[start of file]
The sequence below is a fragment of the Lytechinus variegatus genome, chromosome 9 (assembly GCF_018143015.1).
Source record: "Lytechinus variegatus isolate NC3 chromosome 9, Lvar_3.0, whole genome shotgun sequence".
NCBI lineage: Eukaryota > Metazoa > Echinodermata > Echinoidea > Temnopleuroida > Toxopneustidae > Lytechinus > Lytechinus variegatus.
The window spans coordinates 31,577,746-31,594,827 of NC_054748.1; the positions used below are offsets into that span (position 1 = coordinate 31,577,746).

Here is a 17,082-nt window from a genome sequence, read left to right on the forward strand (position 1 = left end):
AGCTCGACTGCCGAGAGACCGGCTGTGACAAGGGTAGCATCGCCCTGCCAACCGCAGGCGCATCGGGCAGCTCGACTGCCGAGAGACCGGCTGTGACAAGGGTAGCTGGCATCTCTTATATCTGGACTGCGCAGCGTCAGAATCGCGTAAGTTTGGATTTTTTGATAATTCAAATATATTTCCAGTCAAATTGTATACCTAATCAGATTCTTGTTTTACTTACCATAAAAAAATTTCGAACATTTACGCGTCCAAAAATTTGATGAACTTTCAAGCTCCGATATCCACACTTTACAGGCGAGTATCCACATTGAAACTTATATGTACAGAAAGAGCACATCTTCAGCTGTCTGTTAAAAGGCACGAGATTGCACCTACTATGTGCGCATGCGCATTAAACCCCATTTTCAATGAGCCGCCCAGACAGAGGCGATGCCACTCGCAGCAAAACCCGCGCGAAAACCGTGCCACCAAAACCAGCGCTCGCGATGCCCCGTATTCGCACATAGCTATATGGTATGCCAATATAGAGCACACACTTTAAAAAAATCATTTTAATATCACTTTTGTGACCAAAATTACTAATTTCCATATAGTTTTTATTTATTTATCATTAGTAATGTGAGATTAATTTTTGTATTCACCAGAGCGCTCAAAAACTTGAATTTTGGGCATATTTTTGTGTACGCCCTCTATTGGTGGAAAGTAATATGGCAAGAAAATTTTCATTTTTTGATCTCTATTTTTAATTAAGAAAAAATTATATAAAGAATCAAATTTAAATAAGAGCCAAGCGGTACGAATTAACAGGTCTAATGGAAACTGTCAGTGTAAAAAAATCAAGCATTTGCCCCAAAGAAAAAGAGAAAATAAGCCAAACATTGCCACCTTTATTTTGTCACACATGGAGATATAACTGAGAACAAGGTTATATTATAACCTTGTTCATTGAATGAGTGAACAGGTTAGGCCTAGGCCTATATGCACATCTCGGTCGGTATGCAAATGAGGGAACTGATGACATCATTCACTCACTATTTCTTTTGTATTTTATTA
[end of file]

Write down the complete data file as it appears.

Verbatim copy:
The sequence below is a fragment of the Lytechinus variegatus genome, chromosome 9 (assembly GCF_018143015.1).
Source record: "Lytechinus variegatus isolate NC3 chromosome 9, Lvar_3.0, whole genome shotgun sequence".
NCBI lineage: Eukaryota > Metazoa > Echinodermata > Echinoidea > Temnopleuroida > Toxopneustidae > Lytechinus > Lytechinus variegatus.
The window spans coordinates 31,577,746-31,594,827 of NC_054748.1; the positions used below are offsets into that span (position 1 = coordinate 31,577,746).

Here is a 17,082-nt window from a genome sequence, read left to right on the forward strand (position 1 = left end):
AGCTCGACTGCCGAGAGACCGGCTGTGACAAGGGTAGCATCGCCCTGCCAACCGCAGGCGCATCGGGCAGCTCGACTGCCGAGAGACCGGCTGTGACAAGGGTAGCTGGCATCTCTTATATCTGGACTGCGCAGCGTCAGAATCGCGTAAGTTTGGATTTTTTGATAATTCAAATATATTTCCAGTCAAATTGTATACCTAATCAGATTCTTGTTTTACTTACCATAAAAAAATTTCGAACATTTACGCGTCCAAAAATTTGATGAACTTTCAAGCTCCGATATCCACACTTTACAGGCGAGTATCCACATTGAAACTTATATGTACAGAAAGAGCACATCTTCAGCTGTCTGTTAAAAGGCACGAGATTGCACCTACTATGTGCGCATGCGCATTAAACCCCATTTTCAATGAGCCGCCCAGACAGAGGCGATGCCACTCGCAGCAAAACCCGCGCGAAAACCGTGCCACCAAAACCAGCGCTCGCGATGCCCCGTATTCGCACATAGCTATATGGTATGCCAATATAGAGCACACACTTTAAAAAAATCATTTTAATATCACTTTTGTGACCAAAATTACTAATTTCCATATAGTTTTTATTTATTTATCATTAGTAATGTGAGATTAATTTTTGTATTCACCAGAGCGCTCAAAAACTTGAATTTTGGGCATATTTTTGTGTACGCCCTCTATTGGTGGAAAGTAATATGGCAAGAAAATTTTCATTTTTTGATCTCTATTTTTAATTAAGAAAAAATTATATAAAGAATCAAATTTAAATAAGAGCCAAGCGGTACGAATTAACAGGTCTAATGGAAACTGTCAGTGTAAAAAAATCAAGCATTTGCCCCAAAGAAAAAGAGAAAATAAGCCAAACATTGCCACCTTTATTTTGTCACACATGGAGATATAACTGAGAACAAGGTTATATTATAACCTTGTTCATTGAATGAGTGAACAGGTTAGGCCTAGGCCTATATGCACATCTCGGTCGGTATGCAAATGAGGGAACTGATGACATCATTCACTCACTATTTCTTTTGTATTTTATTA